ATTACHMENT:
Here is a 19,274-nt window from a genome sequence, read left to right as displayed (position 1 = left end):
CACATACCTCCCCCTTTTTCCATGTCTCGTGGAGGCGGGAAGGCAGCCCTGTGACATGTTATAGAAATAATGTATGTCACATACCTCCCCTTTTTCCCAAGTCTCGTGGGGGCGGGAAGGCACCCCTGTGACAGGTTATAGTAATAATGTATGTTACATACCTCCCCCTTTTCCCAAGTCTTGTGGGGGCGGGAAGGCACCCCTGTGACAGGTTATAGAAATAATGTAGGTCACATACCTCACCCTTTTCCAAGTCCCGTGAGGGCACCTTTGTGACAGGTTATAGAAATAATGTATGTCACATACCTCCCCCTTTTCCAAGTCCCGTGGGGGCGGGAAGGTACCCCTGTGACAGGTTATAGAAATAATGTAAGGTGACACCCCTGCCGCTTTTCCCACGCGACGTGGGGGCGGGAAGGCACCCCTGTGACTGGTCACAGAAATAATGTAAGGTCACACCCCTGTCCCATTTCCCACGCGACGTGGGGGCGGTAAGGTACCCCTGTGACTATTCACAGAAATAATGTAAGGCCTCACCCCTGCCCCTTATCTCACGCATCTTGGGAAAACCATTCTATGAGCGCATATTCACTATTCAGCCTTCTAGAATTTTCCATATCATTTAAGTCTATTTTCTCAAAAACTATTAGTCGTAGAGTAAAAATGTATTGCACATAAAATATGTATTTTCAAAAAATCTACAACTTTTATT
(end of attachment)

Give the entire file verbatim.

Here is a 19,274-nt window from a genome sequence, read left to right as displayed (position 1 = left end):
CACATACCTCCCCCTTTTTCCATGTCTCGTGGAGGCGGGAAGGCAGCCCTGTGACATGTTATAGAAATAATGTATGTCACATACCTCCCCTTTTTCCCAAGTCTCGTGGGGGCGGGAAGGCACCCCTGTGACAGGTTATAGTAATAATGTATGTTACATACCTCCCCCTTTTCCCAAGTCTTGTGGGGGCGGGAAGGCACCCCTGTGACAGGTTATAGAAATAATGTAGGTCACATACCTCACCCTTTTCCAAGTCCCGTGAGGGCACCTTTGTGACAGGTTATAGAAATAATGTATGTCACATACCTCCCCCTTTTCCAAGTCCCGTGGGGGCGGGAAGGTACCCCTGTGACAGGTTATAGAAATAATGTAAGGTGACACCCCTGCCGCTTTTCCCACGCGACGTGGGGGCGGGAAGGCACCCCTGTGACTGGTCACAGAAATAATGTAAGGTCACACCCCTGTCCCATTTCCCACGCGACGTGGGGGCGGTAAGGTACCCCTGTGACTATTCACAGAAATAATGTAAGGCCTCACCCCTGCCCCTTATCTCACGCATCTTGGGAAAACCATTCTATGAGCGCATATTCACTATTCAGCCTTCTAGAATTTTCCATATCATTTAAGTCTATTTTCTCAAAAACTATTAGTCGTAGAGTAAAAATGTATTGCACATAAAATATGTATTTTCAAAAAATCTACAACTTTTATT